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The Trump administration has taken on three ambitious statistical projects: tracking down cases of voter registration fraud, identifying racism in college admissions and developing an algorithm for “extreme vetting” of visa applications.
These would all be very tricky even for a trained professional. I doubt the president’s people are up to the task.
For all its absurdity, the debate over Obamacare has accomplished something positive: It has educated people that insurance is really about risk pooling -- as in you need both healthy and sick people to participate if it’s going to be affordable for the sick.
Some believe that universal government health coverage is the only way to guarantee such risk-sharing. They will be all the more right in the age of big data.
Lots of algorithms go bad unintentionally. Some of them, however, are made to be criminal. Algorithms are formal rules, usually written in computer code, that make predictions on future events based on historical patterns. To train an algorithm you need to provide historical data as well as a definition of success.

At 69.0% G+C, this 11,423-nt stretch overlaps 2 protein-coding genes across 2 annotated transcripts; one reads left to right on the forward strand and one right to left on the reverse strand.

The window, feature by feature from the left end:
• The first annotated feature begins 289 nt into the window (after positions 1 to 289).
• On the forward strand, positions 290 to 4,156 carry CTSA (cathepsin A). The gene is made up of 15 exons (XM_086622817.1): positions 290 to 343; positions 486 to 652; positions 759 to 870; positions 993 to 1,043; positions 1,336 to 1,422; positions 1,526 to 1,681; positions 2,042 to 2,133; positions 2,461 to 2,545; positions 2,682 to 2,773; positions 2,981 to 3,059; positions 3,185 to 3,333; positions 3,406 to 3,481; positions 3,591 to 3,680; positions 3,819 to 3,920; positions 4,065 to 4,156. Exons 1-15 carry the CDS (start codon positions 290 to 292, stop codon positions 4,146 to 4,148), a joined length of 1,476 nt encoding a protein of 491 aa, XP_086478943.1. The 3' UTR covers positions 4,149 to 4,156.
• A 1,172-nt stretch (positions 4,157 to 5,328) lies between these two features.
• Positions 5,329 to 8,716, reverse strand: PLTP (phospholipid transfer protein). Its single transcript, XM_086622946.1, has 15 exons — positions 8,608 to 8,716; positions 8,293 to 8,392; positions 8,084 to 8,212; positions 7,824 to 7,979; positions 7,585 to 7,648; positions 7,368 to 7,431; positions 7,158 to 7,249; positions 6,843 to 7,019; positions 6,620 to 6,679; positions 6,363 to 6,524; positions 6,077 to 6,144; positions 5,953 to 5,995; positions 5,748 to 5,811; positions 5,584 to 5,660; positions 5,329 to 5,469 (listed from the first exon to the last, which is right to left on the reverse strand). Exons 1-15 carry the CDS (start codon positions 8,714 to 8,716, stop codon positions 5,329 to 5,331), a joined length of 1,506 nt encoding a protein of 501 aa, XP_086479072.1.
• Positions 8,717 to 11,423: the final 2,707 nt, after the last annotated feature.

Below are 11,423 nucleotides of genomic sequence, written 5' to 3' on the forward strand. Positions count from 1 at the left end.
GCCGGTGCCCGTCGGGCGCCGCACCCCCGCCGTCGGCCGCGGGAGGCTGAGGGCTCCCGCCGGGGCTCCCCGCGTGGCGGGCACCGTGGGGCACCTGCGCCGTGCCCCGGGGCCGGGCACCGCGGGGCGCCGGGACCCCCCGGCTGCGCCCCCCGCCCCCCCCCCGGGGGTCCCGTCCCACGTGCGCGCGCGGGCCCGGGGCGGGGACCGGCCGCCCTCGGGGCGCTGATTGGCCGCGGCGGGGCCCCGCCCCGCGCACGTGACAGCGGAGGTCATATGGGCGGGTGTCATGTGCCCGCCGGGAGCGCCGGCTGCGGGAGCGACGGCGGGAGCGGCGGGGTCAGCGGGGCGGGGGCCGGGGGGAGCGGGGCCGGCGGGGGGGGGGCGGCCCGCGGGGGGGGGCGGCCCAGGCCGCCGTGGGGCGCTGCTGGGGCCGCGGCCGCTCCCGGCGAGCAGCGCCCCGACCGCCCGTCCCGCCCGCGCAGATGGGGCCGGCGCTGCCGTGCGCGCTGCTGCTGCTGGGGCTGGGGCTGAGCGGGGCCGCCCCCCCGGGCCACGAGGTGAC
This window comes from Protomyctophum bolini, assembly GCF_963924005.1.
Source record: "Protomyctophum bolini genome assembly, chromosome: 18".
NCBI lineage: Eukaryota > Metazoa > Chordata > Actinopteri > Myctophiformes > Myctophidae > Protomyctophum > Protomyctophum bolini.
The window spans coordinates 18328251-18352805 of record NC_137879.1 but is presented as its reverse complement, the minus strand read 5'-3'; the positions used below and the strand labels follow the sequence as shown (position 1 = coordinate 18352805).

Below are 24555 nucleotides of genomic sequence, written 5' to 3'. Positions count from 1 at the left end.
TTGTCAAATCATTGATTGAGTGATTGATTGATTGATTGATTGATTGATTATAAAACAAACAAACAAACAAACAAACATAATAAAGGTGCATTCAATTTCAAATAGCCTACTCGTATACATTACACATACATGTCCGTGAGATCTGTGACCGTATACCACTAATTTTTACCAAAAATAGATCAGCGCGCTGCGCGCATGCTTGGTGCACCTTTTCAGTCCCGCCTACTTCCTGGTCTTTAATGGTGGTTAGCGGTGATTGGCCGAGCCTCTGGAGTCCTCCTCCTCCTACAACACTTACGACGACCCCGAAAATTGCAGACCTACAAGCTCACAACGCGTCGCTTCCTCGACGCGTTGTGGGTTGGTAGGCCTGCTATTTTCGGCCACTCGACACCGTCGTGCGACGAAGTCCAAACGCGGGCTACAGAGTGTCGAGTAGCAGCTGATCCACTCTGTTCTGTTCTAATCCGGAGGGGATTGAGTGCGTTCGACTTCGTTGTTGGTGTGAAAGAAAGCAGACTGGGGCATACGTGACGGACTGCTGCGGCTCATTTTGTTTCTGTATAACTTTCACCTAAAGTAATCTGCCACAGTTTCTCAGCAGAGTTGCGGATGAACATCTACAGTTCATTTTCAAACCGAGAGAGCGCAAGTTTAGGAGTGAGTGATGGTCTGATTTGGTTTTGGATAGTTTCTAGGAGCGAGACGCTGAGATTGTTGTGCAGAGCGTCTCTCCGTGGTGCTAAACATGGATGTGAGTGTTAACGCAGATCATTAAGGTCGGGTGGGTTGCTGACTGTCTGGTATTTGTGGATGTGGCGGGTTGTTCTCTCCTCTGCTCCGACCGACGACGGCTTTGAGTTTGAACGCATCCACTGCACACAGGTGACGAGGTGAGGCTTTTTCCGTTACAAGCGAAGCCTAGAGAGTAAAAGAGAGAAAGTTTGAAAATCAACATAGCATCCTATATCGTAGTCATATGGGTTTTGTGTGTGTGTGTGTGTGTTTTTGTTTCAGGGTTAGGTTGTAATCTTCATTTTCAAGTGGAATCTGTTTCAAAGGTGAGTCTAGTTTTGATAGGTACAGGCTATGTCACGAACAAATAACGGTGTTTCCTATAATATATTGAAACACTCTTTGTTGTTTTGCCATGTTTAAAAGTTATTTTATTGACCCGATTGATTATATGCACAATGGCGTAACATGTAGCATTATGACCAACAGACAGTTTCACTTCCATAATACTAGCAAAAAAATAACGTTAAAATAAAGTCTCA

This is a guest post, converted from a letter to me, by Derek Osborne, a father of four and active participant in his community with a strong belief that real change happens at the local level. Derek is a data scientist at Intel where he works on a team that utilizes machine learning techniques to optimize the workforce at Intel. Prior to working at Intel, he earned his Ph.D. from the University of Michigan in Biophysics.
I moved to Hillsboro, Oregon four years ago with my wife and three kids after finishing my Ph.D. at the University of Michigan. Like many parents when choosing a home, I checked on the school scores of the nearby elementary schools and there was a large variance in the Zillow school scores that are taken from greatschools.org.
I’ve got a new Bloomberg View column out: A Mathematician’s Secret: We’re Not All Geniuses See all my Bloomberg View columns here.For each certified genius, there are at least a hundred great people who helped achieve such outstanding results. You don’t have to be a genius to become a mathematician. If you find this statement at all surprising, you’re an example of what's wrong with the way our society identifies, encourages and rewards talent.